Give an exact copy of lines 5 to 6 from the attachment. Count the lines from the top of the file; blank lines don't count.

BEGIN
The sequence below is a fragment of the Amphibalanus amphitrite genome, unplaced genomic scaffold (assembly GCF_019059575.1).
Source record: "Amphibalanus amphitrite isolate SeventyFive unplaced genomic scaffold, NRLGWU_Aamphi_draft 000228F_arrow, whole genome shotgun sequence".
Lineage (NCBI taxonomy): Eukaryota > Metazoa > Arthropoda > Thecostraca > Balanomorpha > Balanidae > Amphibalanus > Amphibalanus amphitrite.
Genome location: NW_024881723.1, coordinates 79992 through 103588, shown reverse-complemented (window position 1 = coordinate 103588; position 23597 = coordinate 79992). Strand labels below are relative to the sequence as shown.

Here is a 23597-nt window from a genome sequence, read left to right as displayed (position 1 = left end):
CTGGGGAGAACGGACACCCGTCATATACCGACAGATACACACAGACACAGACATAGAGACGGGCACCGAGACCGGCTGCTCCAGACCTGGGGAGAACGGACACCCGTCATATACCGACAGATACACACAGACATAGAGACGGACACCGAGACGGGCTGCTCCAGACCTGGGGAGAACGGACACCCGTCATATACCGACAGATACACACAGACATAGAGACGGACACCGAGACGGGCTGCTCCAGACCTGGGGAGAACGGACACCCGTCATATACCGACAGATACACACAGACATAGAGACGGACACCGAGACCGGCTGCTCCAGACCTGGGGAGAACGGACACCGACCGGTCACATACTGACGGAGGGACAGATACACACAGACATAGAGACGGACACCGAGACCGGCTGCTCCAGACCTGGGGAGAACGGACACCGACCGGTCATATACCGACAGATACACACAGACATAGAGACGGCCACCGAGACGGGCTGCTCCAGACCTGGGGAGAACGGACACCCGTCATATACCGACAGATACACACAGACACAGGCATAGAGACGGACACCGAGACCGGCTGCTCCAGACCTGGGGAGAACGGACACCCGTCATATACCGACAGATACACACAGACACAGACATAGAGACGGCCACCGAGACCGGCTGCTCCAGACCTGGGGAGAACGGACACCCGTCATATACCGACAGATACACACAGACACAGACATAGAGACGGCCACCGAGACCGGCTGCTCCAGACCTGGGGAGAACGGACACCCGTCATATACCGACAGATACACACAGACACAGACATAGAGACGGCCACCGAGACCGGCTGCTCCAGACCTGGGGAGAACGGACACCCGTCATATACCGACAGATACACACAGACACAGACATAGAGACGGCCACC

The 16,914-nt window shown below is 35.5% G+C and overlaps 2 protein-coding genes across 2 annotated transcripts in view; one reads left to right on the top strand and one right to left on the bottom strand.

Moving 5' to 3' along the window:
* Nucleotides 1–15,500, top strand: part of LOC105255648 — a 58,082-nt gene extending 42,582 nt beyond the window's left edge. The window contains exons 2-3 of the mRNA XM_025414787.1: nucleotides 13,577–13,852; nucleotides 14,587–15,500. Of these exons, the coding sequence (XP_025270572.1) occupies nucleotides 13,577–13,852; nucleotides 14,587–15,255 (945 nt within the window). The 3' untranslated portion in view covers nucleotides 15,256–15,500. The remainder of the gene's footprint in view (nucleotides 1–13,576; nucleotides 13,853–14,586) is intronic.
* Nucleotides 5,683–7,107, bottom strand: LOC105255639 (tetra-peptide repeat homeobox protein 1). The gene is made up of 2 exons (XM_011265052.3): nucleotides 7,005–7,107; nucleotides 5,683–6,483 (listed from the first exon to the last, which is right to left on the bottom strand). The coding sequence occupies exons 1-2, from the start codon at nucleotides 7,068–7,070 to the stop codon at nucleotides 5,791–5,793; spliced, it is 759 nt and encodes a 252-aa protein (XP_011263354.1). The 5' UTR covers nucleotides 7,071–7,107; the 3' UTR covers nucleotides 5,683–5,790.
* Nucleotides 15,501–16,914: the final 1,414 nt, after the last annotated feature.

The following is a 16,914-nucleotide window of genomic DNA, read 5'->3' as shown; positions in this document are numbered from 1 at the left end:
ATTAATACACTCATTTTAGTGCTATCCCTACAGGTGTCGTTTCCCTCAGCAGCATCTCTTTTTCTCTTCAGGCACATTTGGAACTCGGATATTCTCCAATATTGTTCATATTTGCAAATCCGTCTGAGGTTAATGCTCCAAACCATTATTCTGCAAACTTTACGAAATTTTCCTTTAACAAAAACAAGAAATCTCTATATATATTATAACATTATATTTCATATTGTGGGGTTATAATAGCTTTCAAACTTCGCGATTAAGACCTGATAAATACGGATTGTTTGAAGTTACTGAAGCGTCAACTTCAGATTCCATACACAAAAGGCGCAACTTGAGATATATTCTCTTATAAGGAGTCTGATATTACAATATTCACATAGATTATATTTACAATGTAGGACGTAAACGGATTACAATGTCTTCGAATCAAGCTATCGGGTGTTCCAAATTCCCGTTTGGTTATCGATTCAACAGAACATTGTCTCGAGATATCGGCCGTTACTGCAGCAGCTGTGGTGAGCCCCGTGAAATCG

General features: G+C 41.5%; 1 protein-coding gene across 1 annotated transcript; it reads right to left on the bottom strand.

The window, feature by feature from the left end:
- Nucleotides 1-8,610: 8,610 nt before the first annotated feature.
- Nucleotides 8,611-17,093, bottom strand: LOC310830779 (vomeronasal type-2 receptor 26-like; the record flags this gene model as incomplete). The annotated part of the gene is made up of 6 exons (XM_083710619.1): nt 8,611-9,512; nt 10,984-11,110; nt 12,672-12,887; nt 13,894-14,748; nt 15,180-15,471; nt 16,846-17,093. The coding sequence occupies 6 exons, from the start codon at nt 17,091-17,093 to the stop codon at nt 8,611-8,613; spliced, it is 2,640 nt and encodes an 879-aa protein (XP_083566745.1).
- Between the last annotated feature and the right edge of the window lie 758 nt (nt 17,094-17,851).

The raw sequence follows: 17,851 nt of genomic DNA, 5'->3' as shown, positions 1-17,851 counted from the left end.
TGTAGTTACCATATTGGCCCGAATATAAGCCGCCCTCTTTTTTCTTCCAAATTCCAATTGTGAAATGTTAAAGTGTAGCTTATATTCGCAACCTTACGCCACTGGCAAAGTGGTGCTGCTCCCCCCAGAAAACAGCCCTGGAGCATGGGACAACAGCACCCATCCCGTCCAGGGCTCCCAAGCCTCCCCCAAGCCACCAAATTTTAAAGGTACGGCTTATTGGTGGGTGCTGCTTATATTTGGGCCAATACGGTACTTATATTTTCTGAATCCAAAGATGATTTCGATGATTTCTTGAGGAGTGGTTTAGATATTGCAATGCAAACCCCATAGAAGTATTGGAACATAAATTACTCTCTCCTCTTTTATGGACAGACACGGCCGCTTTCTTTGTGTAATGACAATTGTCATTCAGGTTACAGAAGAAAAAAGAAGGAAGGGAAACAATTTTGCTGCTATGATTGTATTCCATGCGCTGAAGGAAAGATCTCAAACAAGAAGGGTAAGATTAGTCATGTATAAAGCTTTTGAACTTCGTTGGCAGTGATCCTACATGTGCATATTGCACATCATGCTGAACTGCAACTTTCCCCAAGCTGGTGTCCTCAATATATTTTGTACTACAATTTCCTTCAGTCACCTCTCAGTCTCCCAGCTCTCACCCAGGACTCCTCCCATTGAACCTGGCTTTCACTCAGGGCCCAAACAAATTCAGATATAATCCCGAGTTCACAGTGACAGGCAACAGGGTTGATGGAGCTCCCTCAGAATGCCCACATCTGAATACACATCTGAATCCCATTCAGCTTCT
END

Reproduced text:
Here is a 23597-nt window from a genome sequence, read left to right as displayed (position 1 = left end):
CTGGGGAGAACGGACACCCGTCATATACCGACAGATACACACAGACACAGACATAGAGACGGGCACCGAGACCGGCTGCTCCAGACCTGGGGAGAACGGACACCCGTCATATACCGACAGATACACACAGACATAGAGACGGACACCGAGACGGGCTGCTCCAGACCTGGGGAGAACGGACACCCGTCATATACCGACAGATACACACAGACATAGAGACGGACACCGAGACGGGCTGCTCCAGACCTGGGGAGAACGGACACCCGTCATATACCGACAGATACACACAGACATAGAGACGGACACCGAGACCGGCTGCTCCAGACCTGGGGAGAACGGACACCGACCGGTCACATACTGACGGAGGGACAGATACACACAGACATAGAGACGGACACCGAGACCGGCTGCTCCAGACCTGGGGAGAACGGACACCGACCGGTCATATACCGACAGATACACACAGACATAGAGACGGCCACCGAGACGGGCTGCTCCAGACCTGGGGAGAACGGACACCCGTCATATACCGACAGATACACACAGACACAGGCATAGAGACGGACACCGAGACCGGCTGCTCCAGACCTGGGGAGAACGGACACCCGTCATATACCGACAGATACACACAGACACAGACATAGAGACGGCCACCGAGACCGGCTGCTCCAGACCTGGGGAGAACGGACACCCGTCATATACCGACAGATACACACAGACACAGACATAGAGACGGCCACCGAGACCGGCTGCTCCAGACCTGGGGAGAACGGACACCCGTCATATACCGACAGATACACACAGACACAGACATAGAGACGGCCACCGAGACCGGCTGCTCCAGACCTGGGGAGAACGGACACCCGTCATATACCGACAGATACACACAGACACAGACATAGAGACGGCCACC